Kiley Putnam

3 Tips for Reducing Food Waste

Tis’ the season for giving, decorations, and lots and lots of food! But as a result, it’s also a time for a spectacular amount of waste.

Did you know that about 40% of food in the U.S. is wasted?


As we prepare for the holiday season, here are some tips to help reduce the amount of food we waste and how we can better honor the harvest:

1. Understanding Date Labels:


Experts agree that shoppers are confused about the dates printed on foods. For instance, “best by”, “use by”, “sell by”, and expiration date labels are a key cause of the high and rising rates of waste in the U.S. Also, almost all of those printed dates represent a manufacturer’s estimate on when their food’s taste and texture will start to degrade. The lone exception is “sell-by,” which tells retailers how long to display their items, but also doesn’t denote when the food will go bad. In the U.S., date labels are not safety labels…they’re used to indicate quality.


Let’s Break it Down:

  • The “sell by” date tells the store the last day they should sell that specific item. Often products can be eaten days, weeks, or even months after those dates, depending on the product. You are more likely to see this label with products like eggs, dairy, and meat.
  • The “best if used by” date is not a safety-related date, but instead is the recommended date for best flavor or quality. You are more likely to see this label on things like crackers or chips. Even if the “best if used by” date has passed on a food you have at home, it should be safe if stored and handled properly.
  • The “use by” date is the last date recommended for use of the product at peak quality according to the manufacturer. While this isn’t always black and white—it’s best to stick to this date with products like meat, but with products like dairy, your slightly sour milk doesn’t always need to go down the drain!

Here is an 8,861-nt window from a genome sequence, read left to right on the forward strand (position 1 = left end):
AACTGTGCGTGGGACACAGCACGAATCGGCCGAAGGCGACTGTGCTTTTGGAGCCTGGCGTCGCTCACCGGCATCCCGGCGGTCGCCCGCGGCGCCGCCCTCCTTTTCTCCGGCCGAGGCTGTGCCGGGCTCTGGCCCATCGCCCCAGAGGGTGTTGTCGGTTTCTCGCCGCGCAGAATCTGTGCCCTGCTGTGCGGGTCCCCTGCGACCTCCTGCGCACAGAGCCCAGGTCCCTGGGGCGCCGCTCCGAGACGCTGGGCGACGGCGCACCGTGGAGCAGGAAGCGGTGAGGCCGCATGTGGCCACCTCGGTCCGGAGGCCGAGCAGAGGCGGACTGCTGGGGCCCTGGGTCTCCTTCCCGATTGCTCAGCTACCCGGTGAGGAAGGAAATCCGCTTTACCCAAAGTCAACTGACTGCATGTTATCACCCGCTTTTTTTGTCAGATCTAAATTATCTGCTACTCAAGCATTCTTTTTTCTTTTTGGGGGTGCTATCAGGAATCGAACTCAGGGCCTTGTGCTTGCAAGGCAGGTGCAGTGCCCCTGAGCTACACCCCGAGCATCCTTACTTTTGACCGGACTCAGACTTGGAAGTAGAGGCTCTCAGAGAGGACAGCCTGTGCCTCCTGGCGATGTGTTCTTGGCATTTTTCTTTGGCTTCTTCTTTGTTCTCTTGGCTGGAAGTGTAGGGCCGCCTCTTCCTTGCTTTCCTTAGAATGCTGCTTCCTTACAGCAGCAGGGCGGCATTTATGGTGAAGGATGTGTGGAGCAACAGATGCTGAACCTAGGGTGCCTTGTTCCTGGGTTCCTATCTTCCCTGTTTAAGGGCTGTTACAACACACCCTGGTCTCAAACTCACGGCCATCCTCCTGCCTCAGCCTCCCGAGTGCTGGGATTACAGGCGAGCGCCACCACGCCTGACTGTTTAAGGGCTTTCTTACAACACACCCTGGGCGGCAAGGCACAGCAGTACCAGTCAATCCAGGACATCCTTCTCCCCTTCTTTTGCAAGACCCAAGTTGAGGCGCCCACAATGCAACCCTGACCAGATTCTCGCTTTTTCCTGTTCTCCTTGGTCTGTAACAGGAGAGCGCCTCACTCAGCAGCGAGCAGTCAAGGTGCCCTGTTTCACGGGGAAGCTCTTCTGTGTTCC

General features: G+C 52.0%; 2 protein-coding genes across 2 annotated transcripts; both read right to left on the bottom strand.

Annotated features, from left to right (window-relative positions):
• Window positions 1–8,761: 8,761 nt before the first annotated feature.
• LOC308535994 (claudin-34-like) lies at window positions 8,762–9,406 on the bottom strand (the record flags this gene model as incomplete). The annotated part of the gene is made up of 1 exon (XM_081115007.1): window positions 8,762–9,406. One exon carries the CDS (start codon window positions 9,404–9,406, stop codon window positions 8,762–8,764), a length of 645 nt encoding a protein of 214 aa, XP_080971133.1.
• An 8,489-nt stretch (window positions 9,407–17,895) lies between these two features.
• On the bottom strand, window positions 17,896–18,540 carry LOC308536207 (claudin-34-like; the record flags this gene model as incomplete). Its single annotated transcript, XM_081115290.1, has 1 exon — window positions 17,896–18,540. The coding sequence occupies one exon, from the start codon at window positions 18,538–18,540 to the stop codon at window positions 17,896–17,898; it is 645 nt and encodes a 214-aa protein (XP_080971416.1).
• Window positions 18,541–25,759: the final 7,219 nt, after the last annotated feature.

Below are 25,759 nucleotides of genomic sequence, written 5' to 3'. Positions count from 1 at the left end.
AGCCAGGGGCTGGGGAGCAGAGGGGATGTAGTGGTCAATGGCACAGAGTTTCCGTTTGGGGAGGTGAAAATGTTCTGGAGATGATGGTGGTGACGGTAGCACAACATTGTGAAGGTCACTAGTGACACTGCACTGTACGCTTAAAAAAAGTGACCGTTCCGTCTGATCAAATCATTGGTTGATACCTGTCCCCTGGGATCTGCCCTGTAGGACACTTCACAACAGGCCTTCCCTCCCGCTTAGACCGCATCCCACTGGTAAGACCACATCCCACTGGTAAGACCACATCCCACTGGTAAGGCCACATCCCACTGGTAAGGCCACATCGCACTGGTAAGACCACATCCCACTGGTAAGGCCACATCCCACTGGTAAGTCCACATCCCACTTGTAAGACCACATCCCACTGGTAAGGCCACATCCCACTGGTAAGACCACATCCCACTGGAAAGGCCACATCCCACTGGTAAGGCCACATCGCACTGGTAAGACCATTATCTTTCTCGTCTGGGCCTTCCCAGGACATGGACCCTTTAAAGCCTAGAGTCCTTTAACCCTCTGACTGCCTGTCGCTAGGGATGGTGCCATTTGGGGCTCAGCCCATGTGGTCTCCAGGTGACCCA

Check out this great infographic guide from the Cleveland Clinic you can print out!

2. Rethink the Sniff Test:


Even when your milk starts to smell a bit off, it’s still safe to cook with. You can use it as you would buttermilk in pancakes, waffles, and baked goods.

WATCH: New England Dairy & Food Council’s Registered Dietitian Heidi Harkopf shares tips on reducing food waste with dairy in the kitchen (and beyond!). 


3. Remix Those “Ugly” Fruits and Veggies:


I know I’m guilty of letting produce sit in the back of a crisper drawer too long, and once I finally find it, it’s all wilted. So is there still hope for sorry-looking vegetables and not so elegant fruit?

Yes! One of my favorite ways to use older fruits and veggies is in a smoothie!


Need a recipe? Click here!

Given smoothies may not be the most seasonal drink right now, (I love them all year long!) so here are some other ideas for using “ugly” fruits and veggies:

As we prepare for upcoming holiday celebrations, the simple changes we make, such as using food responsibly and donating excess to the hungry, can help make the holiday season more plentiful and hunger-free for all.

Kiley Putnam

Kiley Putnam is a Senior Communications Specialist concentrated in consumer marketing and communications for New England Dairy Promotion Board. Kiley is a Connecticut native, an ice cream fanatic, and loves connecting people to where their food comes from. In her spare time, Kiley enjoys hiking, skiing, and spending time with friends and family. She currently resides in Boston, MA. Sound like someone you want to get to know? Contact Kiley at

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